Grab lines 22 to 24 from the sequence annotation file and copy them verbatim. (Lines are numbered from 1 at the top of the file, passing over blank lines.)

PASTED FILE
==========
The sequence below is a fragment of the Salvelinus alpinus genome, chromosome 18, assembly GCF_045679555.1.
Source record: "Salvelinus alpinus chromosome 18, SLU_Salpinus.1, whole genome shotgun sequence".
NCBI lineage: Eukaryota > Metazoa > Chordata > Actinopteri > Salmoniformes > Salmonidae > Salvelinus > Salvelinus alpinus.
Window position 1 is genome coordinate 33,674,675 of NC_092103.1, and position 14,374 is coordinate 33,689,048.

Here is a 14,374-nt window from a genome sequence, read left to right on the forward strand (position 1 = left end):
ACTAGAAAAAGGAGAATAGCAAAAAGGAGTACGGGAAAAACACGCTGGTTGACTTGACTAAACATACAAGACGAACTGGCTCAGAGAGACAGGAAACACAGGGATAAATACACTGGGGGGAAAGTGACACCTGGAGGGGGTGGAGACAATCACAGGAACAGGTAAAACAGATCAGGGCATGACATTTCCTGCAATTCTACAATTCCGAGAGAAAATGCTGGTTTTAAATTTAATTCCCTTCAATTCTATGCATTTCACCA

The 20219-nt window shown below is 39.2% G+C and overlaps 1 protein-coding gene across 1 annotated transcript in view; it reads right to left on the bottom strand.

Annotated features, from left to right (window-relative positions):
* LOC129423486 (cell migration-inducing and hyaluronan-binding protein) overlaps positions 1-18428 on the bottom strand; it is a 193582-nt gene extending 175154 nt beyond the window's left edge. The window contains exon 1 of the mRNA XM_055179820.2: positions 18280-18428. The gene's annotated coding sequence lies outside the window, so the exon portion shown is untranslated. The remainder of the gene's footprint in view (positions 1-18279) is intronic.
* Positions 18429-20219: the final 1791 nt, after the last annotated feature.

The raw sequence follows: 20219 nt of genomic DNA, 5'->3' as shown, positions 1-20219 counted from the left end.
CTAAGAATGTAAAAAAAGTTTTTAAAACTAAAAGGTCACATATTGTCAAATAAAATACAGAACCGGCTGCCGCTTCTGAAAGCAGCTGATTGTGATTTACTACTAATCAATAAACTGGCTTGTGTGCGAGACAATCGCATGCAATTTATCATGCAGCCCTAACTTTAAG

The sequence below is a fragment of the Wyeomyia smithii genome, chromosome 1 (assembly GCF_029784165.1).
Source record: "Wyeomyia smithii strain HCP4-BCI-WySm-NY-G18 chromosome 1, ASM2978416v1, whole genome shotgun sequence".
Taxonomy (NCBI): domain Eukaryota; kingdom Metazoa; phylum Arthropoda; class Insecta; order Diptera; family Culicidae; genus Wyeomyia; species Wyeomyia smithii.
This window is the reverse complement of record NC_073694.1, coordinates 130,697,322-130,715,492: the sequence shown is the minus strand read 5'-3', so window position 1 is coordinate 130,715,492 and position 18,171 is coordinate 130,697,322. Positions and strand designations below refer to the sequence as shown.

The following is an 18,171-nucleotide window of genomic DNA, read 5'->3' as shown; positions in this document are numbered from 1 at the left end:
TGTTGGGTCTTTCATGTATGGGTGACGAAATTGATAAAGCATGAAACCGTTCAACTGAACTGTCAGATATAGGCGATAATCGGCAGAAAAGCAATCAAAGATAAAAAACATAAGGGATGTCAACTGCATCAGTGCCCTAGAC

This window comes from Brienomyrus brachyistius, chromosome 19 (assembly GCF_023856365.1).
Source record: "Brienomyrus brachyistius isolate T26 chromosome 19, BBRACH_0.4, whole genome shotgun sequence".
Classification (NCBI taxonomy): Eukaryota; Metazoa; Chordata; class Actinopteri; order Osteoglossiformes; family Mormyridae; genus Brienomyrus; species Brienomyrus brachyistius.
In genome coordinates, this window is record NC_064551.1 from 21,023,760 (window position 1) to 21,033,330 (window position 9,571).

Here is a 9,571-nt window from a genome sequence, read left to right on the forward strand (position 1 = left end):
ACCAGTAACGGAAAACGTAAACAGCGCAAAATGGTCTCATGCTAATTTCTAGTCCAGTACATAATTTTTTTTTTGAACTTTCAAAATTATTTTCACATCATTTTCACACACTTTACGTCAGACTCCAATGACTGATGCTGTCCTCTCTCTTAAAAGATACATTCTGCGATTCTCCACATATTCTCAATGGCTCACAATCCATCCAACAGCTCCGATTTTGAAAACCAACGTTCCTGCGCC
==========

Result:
In genome coordinates, this window is record NC_064551.1 from 21,023,760 (window position 1) to 21,033,330 (window position 9,571).

Here is a 9,571-nt window from a genome sequence, read left to right on the forward strand (position 1 = left end):
ACCAGTAACGGAAAACGTAAACAGCGCAAAATGGTCTCATGCTAATTTCTAGTCCAGTACATAATTTTTTTTTTGAACTTTCAAAATTATTTTCACATCATTTTCACACACTTTACGTCAGACTCCAATGACTGATGCTGTCCTCTCTCTTAAAAGATACATTCTGCGATTCTCCACATATTCTCAATGGCTCACAATCCATCCAACAGCTCCGATTTTGAAAACCAACGTTCCTGCGCC